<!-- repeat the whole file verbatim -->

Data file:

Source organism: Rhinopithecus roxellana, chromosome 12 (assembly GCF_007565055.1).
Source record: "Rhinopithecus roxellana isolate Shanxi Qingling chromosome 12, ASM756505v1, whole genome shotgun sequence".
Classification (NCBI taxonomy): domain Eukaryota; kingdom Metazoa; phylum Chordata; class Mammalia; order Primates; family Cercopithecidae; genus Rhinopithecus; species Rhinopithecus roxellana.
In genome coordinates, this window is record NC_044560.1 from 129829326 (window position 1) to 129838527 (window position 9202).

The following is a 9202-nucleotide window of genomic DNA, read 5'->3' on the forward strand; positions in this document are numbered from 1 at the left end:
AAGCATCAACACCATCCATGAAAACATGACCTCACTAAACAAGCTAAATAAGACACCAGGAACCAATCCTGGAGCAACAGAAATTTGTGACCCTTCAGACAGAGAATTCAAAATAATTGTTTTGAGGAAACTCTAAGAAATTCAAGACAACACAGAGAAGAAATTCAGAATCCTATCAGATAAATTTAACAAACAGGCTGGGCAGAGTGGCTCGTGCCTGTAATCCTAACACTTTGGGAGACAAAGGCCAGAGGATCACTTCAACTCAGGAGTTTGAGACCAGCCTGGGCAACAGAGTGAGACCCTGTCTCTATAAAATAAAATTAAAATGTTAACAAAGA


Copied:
Source organism: Rhinopithecus roxellana, chromosome 12 (assembly GCF_007565055.1).
Source record: "Rhinopithecus roxellana isolate Shanxi Qingling chromosome 12, ASM756505v1, whole genome shotgun sequence".
Classification (NCBI taxonomy): domain Eukaryota; kingdom Metazoa; phylum Chordata; class Mammalia; order Primates; family Cercopithecidae; genus Rhinopithecus; species Rhinopithecus roxellana.
In genome coordinates, this window is record NC_044560.1 from 129829326 (window position 1) to 129838527 (window position 9202).

The following is a 9202-nucleotide window of genomic DNA, read 5'->3' on the forward strand; positions in this document are numbered from 1 at the left end:
AAGCATCAACACCATCCATGAAAACATGACCTCACTAAACAAGCTAAATAAGACACCAGGAACCAATCCTGGAGCAACAGAAATTTGTGACCCTTCAGACAGAGAATTCAAAATAATTGTTTTGAGGAAACTCTAAGAAATTCAAGACAACACAGAGAAGAAATTCAGAATCCTATCAGATAAATTTAACAAACAGGCTGGGCAGAGTGGCTCGTGCCTGTAATCCTAACACTTTGGGAGACAAAGGCCAGAGGATCACTTCAACTCAGGAGTTTGAGACCAGCCTGGGCAACAGAGTGAGACCCTGTCTCTATAAAATAAAATTAAAATGTTAACAAAGA